Max Elliott (2014), PhD student
The MA in Historical Archaeology is taught and directed by Dr Jonathan Finch, a leading figure in post-medieval archaeological research and discovery. He has conducted fieldwork with students on sugar plantations in Barbados, as well as excavating a Yorkshire manor house which was demolished in the 1770s. He is currently excavating a First World War training camp in the Yorkshire Dales as part of an HLF funded project for the centenary commemorations. He has also published widely on eighteenth and nineteenth-century landscapes, as well as monumental commemoration.
Departmental teaching is supplemented by lectures and seminars from visiting researchers, academics, heritage professionals and practitioners, and extra-curricular seminars by guest speakers (link to YOHRS seminars). The department also contributes to the interdisciplinary Centre for Eighteenth Century Studies.
“The members of staff are so passionate about the subject and their enthusiasm is infectious. The MA was so inspirational it has led me to apply for further postgraduate study.”
Max Elliott (2014), PhD student
This course will give you a thorough grounding in the rapidly growing field of Historical Archaeology and equip you with valuable skills and experience for a career in this and related fields. It also provides valuable transferable skills which are recognised across a wide range of professional graduate careers.
By the end of the course you will:
Course postgraduates have gone on to work with many organisations, including landscape and environmental consultancies, professional bodies, heritage organisations such as English Heritage and the National Trust, the media and museums.
Others have used the skills gained to pursue careers in other sectors, including:
Others have gone on to pursue PhDs in the UK and overseas.
Find out what some of our alumni have said about the course and how it improved their career prospects:
“The course enabled me to turn an interest into a passion, and the encouragement and support I received from my tutors gave me the confidence to turn that into a career.”
Annie Gray (2004), historic food and dining consultant
Alumni of the MA in Historical Archaeology have gone on to take up varied careers and further study, using the skills and knowledge gained during their studies at York.
Here’s what some recent graduates had to say about the course:
Linda Smith (2014), currently working as a Landscape Consultant
“I really enjoyed the seminars, being able to discuss not just on the topic but issues around it; it led to a much deeper understanding. Taking turns to present a short paper on the topic was a good exercise in working out the nub of the issue, fleshing out the problem and historical material to understand what was behind it. The breadth of the course was extremely wide-ranging and was the most enjoyable part, perhaps because it meant stretching me to learn, but that’s what university is all about!”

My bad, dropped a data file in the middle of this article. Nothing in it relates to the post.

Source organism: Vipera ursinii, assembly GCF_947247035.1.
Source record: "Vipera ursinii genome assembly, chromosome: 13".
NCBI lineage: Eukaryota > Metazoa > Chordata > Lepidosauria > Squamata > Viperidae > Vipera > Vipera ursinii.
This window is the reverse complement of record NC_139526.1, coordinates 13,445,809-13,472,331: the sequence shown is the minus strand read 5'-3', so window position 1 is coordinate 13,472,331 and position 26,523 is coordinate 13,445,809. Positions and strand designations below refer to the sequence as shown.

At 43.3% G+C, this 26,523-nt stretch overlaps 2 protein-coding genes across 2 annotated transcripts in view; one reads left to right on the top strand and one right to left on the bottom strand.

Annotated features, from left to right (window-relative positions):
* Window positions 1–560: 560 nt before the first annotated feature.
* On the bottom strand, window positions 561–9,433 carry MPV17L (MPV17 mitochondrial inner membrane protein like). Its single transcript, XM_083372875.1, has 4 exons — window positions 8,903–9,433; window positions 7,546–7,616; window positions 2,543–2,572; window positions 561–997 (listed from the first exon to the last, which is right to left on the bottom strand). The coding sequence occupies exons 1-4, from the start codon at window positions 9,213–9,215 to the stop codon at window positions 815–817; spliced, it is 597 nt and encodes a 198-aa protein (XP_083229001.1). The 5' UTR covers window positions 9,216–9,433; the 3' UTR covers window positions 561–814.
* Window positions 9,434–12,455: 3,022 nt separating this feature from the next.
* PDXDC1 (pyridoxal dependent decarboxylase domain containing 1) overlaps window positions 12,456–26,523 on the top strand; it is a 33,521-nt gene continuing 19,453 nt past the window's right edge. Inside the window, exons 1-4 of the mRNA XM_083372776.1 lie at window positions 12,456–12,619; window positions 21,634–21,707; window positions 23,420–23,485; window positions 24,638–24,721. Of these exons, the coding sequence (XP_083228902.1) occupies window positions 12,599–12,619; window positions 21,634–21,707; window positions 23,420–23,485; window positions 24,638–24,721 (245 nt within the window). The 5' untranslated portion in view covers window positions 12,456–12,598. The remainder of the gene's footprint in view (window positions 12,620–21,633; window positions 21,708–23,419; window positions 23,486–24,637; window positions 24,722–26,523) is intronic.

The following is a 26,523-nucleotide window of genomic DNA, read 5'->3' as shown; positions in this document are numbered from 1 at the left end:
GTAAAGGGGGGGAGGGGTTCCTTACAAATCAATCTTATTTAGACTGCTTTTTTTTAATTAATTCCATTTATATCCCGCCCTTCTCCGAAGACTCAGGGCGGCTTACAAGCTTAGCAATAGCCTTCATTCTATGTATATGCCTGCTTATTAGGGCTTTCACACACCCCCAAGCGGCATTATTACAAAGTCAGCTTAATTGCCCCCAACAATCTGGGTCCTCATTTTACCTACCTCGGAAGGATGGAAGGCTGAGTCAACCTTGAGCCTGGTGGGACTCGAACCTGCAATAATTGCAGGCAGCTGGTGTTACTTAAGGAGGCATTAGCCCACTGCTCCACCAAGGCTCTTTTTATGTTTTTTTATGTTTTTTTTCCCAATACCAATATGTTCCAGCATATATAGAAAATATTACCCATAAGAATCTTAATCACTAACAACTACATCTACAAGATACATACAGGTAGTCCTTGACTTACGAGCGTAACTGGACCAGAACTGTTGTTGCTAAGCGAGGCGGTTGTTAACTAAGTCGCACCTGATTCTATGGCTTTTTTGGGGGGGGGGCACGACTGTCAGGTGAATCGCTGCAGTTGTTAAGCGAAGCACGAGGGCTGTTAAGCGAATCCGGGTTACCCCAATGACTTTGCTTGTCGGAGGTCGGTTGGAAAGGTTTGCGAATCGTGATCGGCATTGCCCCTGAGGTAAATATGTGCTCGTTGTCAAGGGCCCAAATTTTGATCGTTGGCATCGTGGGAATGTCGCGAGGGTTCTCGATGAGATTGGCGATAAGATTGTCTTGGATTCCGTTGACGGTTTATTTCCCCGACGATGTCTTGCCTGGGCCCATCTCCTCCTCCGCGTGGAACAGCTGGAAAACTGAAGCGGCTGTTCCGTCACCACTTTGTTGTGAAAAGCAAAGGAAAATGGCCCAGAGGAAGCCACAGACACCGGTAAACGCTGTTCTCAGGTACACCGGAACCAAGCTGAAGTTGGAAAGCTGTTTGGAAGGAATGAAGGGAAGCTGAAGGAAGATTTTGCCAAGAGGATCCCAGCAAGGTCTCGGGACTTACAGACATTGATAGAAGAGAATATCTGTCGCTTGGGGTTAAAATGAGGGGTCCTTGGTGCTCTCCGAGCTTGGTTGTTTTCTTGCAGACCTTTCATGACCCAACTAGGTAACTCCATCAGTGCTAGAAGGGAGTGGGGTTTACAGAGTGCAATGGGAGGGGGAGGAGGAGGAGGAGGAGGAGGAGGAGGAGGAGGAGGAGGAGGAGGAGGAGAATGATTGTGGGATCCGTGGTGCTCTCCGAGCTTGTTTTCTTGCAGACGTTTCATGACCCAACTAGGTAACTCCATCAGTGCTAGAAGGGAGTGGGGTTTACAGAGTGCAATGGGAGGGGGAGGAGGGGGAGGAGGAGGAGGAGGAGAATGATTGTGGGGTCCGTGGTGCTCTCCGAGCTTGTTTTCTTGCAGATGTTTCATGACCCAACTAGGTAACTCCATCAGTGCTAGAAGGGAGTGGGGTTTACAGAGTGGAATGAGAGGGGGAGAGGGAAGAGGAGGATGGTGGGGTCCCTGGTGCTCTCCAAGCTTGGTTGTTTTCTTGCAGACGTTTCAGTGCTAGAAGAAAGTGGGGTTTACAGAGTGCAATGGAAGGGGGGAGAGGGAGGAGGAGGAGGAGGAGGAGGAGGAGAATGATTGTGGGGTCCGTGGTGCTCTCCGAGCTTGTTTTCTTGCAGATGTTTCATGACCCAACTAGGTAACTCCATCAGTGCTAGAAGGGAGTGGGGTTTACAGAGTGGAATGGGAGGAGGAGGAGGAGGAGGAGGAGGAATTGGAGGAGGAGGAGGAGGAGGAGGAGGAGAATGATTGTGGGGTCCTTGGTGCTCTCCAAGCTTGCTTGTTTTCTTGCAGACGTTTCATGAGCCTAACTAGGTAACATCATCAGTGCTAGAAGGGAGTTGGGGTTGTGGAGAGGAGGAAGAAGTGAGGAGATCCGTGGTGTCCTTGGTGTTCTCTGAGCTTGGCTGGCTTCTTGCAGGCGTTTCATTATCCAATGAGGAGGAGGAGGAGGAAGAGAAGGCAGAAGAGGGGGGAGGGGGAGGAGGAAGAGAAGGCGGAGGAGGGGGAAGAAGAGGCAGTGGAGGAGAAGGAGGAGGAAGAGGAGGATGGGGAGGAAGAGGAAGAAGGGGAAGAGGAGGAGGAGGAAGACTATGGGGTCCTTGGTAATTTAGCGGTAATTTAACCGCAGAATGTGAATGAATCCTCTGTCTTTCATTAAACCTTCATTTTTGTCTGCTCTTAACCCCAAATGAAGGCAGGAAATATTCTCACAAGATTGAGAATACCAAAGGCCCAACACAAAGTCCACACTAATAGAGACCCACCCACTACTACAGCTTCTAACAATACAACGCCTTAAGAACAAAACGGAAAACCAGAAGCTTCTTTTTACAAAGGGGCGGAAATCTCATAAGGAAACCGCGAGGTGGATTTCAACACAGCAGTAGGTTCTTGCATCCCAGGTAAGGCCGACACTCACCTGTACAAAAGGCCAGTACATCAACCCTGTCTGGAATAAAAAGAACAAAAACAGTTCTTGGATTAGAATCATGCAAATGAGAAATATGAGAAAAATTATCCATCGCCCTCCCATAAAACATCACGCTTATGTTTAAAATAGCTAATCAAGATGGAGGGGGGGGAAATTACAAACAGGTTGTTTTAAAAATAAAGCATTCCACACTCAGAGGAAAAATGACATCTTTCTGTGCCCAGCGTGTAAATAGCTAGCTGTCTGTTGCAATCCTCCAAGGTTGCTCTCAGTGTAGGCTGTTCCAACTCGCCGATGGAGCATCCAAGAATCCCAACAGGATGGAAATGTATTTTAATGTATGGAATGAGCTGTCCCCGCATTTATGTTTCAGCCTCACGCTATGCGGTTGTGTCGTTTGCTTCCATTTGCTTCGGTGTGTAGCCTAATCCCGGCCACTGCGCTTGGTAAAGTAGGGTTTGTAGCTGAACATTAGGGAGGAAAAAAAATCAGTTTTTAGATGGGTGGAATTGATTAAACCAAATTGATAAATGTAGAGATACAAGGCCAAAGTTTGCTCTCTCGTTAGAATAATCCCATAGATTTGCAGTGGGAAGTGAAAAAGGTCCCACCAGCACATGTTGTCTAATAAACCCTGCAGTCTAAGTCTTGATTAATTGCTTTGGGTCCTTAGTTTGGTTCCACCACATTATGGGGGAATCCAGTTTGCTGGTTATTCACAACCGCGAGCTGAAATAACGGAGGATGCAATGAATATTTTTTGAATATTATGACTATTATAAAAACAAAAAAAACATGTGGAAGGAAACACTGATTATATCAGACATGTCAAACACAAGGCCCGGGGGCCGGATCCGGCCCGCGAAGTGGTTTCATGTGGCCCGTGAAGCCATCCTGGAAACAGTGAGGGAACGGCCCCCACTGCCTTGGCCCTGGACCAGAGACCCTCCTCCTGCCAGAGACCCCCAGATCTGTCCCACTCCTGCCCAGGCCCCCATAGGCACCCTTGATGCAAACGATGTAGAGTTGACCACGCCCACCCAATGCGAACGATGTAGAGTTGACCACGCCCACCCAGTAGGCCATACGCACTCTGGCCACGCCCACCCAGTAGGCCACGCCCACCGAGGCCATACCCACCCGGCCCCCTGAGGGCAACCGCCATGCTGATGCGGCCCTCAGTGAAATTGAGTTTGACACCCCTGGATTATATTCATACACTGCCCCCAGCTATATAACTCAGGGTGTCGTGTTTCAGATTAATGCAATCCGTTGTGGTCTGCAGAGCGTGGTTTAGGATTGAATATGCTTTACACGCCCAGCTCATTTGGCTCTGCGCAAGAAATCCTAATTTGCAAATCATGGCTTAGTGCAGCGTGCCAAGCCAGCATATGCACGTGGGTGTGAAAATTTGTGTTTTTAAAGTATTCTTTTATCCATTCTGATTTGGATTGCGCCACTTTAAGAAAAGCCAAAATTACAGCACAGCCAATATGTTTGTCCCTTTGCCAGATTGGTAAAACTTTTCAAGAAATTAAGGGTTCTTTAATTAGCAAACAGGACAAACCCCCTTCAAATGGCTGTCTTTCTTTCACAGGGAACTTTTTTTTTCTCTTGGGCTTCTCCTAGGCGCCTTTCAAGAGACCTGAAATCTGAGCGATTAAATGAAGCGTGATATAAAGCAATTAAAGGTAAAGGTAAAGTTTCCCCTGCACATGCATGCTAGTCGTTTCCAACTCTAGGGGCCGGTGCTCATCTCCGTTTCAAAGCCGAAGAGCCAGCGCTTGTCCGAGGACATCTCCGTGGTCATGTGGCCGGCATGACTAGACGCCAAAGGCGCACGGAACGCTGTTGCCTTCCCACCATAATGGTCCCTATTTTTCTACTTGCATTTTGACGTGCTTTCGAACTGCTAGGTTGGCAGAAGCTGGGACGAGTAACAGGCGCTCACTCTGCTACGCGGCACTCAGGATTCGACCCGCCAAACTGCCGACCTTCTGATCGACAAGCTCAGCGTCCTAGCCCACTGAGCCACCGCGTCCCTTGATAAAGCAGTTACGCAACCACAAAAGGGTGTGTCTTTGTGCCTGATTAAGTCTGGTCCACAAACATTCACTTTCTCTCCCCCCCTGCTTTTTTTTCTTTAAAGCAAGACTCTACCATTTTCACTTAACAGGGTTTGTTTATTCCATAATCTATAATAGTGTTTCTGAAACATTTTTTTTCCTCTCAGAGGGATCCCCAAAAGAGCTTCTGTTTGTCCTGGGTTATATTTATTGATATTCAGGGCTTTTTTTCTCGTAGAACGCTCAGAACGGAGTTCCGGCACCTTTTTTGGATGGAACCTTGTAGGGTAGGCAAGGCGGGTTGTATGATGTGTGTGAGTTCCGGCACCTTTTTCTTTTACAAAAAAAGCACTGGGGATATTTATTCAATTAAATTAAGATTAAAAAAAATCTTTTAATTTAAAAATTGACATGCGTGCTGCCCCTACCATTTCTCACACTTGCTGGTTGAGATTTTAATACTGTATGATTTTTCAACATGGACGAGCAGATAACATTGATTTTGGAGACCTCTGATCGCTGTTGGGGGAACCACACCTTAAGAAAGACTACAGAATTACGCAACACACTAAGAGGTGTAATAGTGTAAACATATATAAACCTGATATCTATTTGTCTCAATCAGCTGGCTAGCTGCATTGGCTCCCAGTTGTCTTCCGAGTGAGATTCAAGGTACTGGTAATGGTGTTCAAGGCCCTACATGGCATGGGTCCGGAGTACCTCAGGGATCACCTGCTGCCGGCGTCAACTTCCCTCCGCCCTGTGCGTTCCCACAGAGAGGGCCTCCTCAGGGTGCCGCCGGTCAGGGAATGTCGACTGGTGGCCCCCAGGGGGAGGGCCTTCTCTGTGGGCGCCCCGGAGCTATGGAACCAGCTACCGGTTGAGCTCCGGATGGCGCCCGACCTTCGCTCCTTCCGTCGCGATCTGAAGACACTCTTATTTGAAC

Max Elliott (2014), currently PhD student:
“The MA in Historical Archaeology at the University of York gives students the flexibility to follow their own interests, within a supportive and enthusiastic environment. The choice of independent research for the dissertation allows real breadth, with the opportunity to study anything from eighteenth century gardens to twentieth century rubbish tips. I was lucky enough to join the excavations at Breary Banks camp and worked on the finds, eventually writing my dissertation about the bottles excavated and early twentieth century consumerism and branding.
“The course has a real focus on the eighteenth and nineteenth centuries which is matched by the staff expertise and this means that your seminars are often at the forefront of contemporary archaeological thinking. The members of staff are so passionate about the subject and their enthusiasm is infectious. The MA was so inspirational it has led me to apply for further postgraduate study. I cannot recommend this course highly enough to anyone interested in the archaeology of the recent past.”
Annie Gray (2004), currently historic food and dining consultant:
“I loved studying Historical Archaeology at York. The MA course was an inspiration! It provided the foundation for my PhD and I was able to turn an interest into a passion, and the encouragement and support I received from my tutors gave me the confidence to turn that into a career.”
Non-graduate applications will be considered from those with three years practical or professional experience, broadly related to the topics within historical archaeology or those disciplines listed above.
Applicants are normally interviewed before an offer is made.
First, check our How to apply page, which explains what information the Department needs from you.
Historical archaeology is one of the most dynamic areas of archaeology, examining compelling issues such as modernity and capitalism on a global scale through artefacts, landscapes and documents. York offers unrivalled depth of expertise and opportunity across a range of historical archaeology projects, from the Caribbean and Africa to Europe and the UK.
Dr Jonathan Finch